before the pancreas gets the clue to back off. Meanwhile,you
                  can feel tired and/or hungry due to the drop in the quantity of
                  sugar in the blood, so you eat some more, which starts the
                  cycle all over again =putting on weight and over-taxing the
                  pancreas and other body functions.
                  Almost all foods have a glycemic index, but some, like beef
                  and some other meats are 0, even though they contain fat.
                  Many vegetables, such as broccoli, are also 0. Most fruits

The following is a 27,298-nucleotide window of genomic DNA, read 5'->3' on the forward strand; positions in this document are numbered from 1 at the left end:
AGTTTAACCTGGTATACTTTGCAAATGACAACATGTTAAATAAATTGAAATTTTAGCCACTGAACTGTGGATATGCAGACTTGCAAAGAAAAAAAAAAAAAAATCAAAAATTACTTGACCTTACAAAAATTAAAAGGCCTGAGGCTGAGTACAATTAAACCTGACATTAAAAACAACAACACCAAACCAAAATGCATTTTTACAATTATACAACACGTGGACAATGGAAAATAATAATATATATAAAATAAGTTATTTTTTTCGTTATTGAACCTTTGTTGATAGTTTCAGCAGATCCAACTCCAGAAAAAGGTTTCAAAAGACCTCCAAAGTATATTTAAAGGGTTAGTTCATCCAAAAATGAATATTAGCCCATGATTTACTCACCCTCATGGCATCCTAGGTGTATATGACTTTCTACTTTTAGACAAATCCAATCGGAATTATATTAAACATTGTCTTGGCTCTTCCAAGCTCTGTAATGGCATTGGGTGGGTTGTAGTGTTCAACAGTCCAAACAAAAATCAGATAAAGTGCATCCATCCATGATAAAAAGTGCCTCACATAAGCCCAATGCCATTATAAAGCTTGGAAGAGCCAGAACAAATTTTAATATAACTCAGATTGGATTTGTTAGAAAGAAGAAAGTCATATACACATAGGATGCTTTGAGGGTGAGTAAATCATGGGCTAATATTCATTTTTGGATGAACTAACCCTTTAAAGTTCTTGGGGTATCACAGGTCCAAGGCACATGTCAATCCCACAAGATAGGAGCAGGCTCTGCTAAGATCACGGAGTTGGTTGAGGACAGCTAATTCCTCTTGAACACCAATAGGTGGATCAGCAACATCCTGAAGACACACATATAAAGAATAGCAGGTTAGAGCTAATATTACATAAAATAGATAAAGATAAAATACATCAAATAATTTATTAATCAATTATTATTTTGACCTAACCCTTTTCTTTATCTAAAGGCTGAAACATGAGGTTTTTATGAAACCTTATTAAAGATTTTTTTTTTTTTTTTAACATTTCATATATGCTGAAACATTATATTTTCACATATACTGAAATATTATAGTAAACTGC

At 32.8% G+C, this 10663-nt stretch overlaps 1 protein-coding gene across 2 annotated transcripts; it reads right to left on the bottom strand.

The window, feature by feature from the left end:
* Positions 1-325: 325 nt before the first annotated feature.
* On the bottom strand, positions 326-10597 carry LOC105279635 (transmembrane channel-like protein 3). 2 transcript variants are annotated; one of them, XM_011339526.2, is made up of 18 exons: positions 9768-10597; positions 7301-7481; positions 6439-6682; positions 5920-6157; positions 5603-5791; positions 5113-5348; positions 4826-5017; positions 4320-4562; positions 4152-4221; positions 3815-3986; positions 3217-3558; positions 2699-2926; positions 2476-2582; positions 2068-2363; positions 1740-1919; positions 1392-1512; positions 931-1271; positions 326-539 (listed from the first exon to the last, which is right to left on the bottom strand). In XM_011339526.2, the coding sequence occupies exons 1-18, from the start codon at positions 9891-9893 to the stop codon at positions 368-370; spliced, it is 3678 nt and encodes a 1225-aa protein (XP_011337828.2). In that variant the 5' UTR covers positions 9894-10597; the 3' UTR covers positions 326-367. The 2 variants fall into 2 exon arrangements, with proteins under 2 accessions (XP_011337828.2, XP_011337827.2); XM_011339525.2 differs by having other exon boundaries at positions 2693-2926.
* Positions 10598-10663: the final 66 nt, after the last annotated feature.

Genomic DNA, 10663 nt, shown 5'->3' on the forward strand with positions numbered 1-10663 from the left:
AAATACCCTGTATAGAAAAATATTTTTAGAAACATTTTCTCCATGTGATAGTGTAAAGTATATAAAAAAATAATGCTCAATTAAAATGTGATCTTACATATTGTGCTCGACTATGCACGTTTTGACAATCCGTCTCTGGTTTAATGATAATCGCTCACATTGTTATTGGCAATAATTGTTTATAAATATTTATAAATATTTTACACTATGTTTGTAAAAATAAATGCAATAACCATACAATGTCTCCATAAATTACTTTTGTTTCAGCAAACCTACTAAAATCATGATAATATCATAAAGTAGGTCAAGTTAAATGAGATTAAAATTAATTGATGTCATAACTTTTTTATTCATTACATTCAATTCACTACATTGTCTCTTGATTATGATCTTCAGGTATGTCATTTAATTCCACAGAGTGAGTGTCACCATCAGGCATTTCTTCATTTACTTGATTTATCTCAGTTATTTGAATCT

and veggies have low indices. So does milk. Most cereals
                  except oat products have high indices, and so do most
                 breads. Basmati rice is preferred over other rice's.
                  By studying the G I tables and other factors such as fat, fiber
                  and vitamin contents, you can plan a diet that will keep your
                  body functioning smoothly, and your weight under control,
                  especially if you also use the Body Wise products that
                  Blondie sells.
                 I hope this helps, and I REALLY appreciate your interest in
                 keeping us as healthy as possible.
                                                Take care, Austin/Pancho